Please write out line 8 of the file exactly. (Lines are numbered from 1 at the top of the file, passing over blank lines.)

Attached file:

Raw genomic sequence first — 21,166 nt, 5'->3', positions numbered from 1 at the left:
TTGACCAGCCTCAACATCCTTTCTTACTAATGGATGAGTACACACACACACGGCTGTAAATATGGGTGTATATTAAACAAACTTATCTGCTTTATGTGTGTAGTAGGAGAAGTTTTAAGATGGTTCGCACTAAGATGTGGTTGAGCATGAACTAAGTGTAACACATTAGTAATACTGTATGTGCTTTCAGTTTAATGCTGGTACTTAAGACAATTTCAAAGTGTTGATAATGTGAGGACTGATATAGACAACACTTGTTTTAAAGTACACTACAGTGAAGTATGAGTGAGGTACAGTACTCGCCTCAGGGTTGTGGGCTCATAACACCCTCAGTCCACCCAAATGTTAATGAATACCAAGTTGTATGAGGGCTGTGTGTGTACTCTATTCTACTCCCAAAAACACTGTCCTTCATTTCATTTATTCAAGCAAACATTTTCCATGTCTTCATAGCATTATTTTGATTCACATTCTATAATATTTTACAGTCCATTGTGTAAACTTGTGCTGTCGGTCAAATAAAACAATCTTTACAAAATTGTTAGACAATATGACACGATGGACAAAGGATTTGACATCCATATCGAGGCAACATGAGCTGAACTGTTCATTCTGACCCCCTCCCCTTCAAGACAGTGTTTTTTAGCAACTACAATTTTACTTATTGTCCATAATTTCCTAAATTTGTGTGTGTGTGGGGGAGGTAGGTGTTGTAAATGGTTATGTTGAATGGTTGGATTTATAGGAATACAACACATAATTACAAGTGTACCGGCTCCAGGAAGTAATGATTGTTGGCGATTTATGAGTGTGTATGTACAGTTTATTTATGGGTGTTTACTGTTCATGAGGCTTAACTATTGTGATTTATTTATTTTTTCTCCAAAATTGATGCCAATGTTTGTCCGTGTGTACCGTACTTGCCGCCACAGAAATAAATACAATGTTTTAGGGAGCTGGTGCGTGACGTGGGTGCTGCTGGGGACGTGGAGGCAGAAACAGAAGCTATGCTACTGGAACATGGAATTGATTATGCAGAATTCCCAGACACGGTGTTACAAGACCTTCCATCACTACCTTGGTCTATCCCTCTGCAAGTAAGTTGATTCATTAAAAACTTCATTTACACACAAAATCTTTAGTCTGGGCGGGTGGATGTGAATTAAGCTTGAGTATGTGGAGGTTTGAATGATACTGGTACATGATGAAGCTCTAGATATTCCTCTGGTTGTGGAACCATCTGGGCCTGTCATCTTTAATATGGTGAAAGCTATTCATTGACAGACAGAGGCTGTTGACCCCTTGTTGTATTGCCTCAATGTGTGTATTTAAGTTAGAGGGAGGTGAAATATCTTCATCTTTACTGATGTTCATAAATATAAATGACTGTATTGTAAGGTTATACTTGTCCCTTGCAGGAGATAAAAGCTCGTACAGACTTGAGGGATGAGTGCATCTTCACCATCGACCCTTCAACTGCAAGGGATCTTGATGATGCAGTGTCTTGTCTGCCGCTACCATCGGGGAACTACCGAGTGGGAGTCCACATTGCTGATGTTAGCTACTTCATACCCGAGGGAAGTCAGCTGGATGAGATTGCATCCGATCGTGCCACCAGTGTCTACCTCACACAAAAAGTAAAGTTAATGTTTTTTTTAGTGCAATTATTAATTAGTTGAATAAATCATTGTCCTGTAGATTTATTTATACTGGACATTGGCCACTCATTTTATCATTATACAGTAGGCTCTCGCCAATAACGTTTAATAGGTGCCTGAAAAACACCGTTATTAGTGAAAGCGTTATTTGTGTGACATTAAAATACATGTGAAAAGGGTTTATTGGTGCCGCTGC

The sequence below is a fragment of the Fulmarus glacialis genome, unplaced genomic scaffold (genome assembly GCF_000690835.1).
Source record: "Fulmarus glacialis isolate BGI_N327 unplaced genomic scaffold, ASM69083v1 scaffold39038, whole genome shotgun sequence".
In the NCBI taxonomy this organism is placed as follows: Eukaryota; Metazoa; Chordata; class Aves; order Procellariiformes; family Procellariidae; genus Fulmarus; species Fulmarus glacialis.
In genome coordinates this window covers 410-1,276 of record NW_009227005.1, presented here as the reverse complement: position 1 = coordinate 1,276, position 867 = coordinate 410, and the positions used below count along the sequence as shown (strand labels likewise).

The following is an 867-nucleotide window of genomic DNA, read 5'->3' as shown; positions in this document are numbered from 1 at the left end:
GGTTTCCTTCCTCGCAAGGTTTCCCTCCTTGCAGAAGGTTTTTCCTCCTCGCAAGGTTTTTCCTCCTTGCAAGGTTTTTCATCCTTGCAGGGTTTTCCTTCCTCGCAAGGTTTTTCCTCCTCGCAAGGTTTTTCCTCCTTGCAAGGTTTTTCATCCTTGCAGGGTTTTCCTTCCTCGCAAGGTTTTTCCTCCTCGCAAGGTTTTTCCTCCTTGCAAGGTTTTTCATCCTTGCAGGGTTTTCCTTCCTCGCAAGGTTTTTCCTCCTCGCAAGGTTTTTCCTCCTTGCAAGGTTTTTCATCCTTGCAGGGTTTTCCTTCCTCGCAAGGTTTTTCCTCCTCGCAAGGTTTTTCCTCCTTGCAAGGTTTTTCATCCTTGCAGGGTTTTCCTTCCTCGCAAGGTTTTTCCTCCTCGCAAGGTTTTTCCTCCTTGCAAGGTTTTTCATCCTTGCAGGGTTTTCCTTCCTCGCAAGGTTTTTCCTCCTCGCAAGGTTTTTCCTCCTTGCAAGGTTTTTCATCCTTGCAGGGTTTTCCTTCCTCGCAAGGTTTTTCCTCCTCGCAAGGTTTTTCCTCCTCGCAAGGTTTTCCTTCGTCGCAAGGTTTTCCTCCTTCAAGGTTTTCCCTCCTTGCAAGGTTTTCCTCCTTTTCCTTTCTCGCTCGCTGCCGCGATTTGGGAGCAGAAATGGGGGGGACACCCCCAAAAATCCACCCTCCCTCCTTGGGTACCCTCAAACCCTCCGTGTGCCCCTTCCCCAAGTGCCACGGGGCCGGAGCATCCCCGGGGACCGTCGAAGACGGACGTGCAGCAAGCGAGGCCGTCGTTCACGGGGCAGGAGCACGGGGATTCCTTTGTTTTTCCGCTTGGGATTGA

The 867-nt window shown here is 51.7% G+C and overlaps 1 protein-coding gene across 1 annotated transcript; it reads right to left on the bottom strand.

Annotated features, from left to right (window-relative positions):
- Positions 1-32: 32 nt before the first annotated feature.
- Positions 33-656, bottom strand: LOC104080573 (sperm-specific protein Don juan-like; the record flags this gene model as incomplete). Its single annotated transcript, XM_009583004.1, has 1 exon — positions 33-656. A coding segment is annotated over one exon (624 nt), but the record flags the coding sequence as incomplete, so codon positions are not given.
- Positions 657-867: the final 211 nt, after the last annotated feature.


GGTTTCCTTCCTCGCAAGGTTTCCCTCCTTGCAGAAGGTTTTTCCTCCTCGCAAGGTTTTTCCTCCTTGCAAGGTTTTTCATCCTTGCAGGGTTTTCCTTCCTCGCAAGGTTTTTCCTCCTCGCAAGGTTTTTCCTCCTTGCAAGGTTTTTCATCCTTGCAGGGTTTTCCTTCCTCGCAAGGTTTTTCCTCCTCGCAAGGTTTTTCCTCCTTGCAAGGTTTTTCATCCTTGCAGGGTTTTCCTTCCTCGCAAGGTTTTTCCTCCTCGCAAGGTTTTTCCTCCTTGCAAGGTTTTTCATCCTTGCAGGGTTTTCCTTCCTCGCAAGGTTTTTCCTCCTCGCAAGGTTTTTCCTCCTTGCAAGGTTTTTCATCCTTGCAGGGTTTTCCTTCCTCGCAAGGTTTTTCCTCCTCGCAAGGTTTTTCCTCCTTGCAAGGTTTTTCATCCTTGCAGGGTTTTCCTTCCTCGCAAGGTTTTTCCTCCTCGCAAGGTTTTTCCTCCTTGCAAGGTTTTTCATCCTTGCAGGGTTTTCCTTCCTCGCAAGGTTTTTCCTCCTCGCAAGGTTTTTCCTCCTCGCAAGGTTTTCCTTCGTCGCAAGGTTTTCCTCCTTCAAGGTTTTCCCTCCTTGCAAGGTTTTCCTCCTTTTCCTTTCTCGCTCGCTGCCGCGATTTGGGAGCAGAAATGGGGGGGACACCCCCAAAAATCCACCCTCCCTCCTTGGGTACCCTCAAACCCTCCGTGTGCCCCTTCCCCAAGTGCCACGGGGCCGGAGCATCCCCGGGGACCGTCGAAGACGGACGTGCAGCAAGCGAGGCCGTCGTTCACGGGGCAGGAGCACGGGGATTCCTTTGTTTTTCCGCTTGGGATTGA